Adult Education 

Umpteenth time’s the charm?

The Community Task Force on Quality Education was in full force Wednesday as representatives from the city, the county, the business community, and even the school systems came together for a planning meeting. The group, formerly known as the Community Task Force on Funding Public Education, was convened by Memphis mayor Willie Herenton to look at various plans to fix school funding.

I know it’s early, but I’m cautiously optimistic about this group. For one, they realize that school funding is not necessarily “all about the children.”

Memphis City Schools superintendent Carol Johnson said that some people don’t see their stake because the issue is so narrowly focused on children’s interests. “It’s in everybody’s best interest that children get a quality education,” she said. “It becomes essentially about community well-being.”

The argument is often made that it costs les to educate children than to incarcerate them later in life. But that’s only the beginning. What about the potential economic impact that’s lost when a person doesn’t graduate from high school? Providing quality education directly benefits the children who receive it, but the community also benefits residually in property taxes, sales taxes lower spending on law enforcement, etc.

“Those kids are going to be the doctors and nurses who take care of me when I’m older,” said task force member Russell Gwatney. “If I don’t educate them, I’m in trouble. It’s about all of us.”

I don’t think anyone’s going to argue that our kids deserve less of an education. The problem we have now is that we can’t pay for it.

If you don’t mind, I’m going to be selfish for a minute. I like my money. I like to use it for nice things and vacations and the occasional doctor’s bill. And while I understand how public educations benefits the community, taxes are out of control. We have to find a way to fund education that doesn’t cripple our community in the process.

The committee’s next three meetings will be to educate themselves on the current situation. The group was asked to come back to the mayor with a recommendation in 90 days, but that seems unlikely.

“I’ve reviewed materials dating back to ’77,” said committee member Keith McDonald, mayor of Bartlett. “I’ve seen some of the same topics we’re discussing today in all that material. To say that we can fix this in 90 days—it’s a bit unrealistic.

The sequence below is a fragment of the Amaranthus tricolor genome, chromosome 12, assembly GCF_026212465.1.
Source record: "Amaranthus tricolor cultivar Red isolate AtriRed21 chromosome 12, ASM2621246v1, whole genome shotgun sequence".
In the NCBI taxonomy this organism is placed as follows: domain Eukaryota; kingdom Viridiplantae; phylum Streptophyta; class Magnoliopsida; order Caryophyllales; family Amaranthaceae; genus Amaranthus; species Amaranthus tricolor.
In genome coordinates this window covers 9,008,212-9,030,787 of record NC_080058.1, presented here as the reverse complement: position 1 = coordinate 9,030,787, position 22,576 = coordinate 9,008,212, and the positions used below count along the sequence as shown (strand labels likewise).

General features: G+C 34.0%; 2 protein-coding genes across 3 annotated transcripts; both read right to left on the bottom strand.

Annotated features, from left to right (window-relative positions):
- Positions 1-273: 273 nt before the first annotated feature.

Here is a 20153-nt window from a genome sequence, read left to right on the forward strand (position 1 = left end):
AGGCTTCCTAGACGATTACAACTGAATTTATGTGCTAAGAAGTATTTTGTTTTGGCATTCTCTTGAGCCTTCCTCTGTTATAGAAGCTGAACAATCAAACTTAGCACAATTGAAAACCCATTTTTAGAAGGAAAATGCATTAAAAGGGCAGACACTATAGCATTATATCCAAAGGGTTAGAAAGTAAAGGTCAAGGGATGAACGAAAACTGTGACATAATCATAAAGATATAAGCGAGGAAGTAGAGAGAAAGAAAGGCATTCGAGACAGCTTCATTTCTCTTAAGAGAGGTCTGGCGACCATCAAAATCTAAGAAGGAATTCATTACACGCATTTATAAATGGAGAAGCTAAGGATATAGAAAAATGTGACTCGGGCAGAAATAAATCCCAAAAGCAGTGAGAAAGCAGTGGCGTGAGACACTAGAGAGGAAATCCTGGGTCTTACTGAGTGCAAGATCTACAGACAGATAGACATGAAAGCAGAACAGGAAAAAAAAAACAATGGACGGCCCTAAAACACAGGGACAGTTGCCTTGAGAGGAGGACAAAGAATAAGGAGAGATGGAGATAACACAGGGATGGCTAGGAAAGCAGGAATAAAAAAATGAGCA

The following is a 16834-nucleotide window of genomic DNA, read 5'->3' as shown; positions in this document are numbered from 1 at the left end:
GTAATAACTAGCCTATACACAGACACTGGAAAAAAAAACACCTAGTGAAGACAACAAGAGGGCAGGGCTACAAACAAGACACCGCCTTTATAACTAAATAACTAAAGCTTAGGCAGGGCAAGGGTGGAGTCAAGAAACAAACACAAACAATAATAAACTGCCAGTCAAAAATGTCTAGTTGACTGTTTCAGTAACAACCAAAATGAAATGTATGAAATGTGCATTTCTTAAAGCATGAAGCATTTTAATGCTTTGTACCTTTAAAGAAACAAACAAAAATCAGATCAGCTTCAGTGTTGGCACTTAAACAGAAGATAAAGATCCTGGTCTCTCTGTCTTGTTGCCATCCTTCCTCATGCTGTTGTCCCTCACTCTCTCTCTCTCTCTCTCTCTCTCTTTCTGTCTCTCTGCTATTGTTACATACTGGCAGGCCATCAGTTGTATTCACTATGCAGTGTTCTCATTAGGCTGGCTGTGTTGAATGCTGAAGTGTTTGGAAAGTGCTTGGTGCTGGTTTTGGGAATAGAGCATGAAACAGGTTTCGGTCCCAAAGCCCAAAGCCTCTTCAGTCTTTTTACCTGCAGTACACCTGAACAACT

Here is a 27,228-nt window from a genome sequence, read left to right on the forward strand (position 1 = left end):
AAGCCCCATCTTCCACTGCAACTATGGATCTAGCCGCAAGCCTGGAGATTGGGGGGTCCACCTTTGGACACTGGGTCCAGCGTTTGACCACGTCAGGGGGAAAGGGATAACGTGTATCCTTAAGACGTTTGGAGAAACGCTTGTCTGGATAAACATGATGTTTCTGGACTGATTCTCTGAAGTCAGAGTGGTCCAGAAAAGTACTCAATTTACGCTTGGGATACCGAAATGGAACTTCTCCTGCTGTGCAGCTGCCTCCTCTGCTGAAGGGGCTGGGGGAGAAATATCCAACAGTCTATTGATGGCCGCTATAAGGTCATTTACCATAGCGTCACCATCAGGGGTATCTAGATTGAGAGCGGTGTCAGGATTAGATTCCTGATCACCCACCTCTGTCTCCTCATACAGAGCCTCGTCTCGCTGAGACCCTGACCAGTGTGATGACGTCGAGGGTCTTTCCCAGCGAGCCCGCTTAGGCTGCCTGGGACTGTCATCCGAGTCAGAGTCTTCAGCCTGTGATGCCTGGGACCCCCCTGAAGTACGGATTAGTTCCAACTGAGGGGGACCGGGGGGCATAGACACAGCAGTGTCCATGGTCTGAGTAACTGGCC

Some committee members wanted to pus their meeting schedule and have a recommendation in time for the County Commission’s next budget. Others were wary of an accelerating timetable because the complexity of the task.

But this is a situation that’s only going to get more dire as time goes on.

“Our fiscal year starts July 1st,” said Johnson. “If we don’t know what we’re allocated, it’s difficult to plan effectively. We have to take the most conservative approach.”

For the committee’s recommendations to have an impact on MCS’ 2006-2007 school year (not next year’s but the year after that), they have to be made by next January.

“For fiscal year ’06, we’ll start planning in December ’05, January ’06. We have to be pretty far ahead in our thinking. Anything that comes later [than January 2006] would be much later for us. The consequence would be a year later because of the way we plan in advance.” Johnson said. “The time frame needs to be aggressive.”

As a compromise, the group talked about suggesting short-term strategies.

“I’ve been to too many meetings where they start flag-waving and Pollyanna-ing and nothing is accomplished,” said county commissioner Walter Bailey.

Will things be different this time? I’m no Pollyanna, but I’d like to think so.


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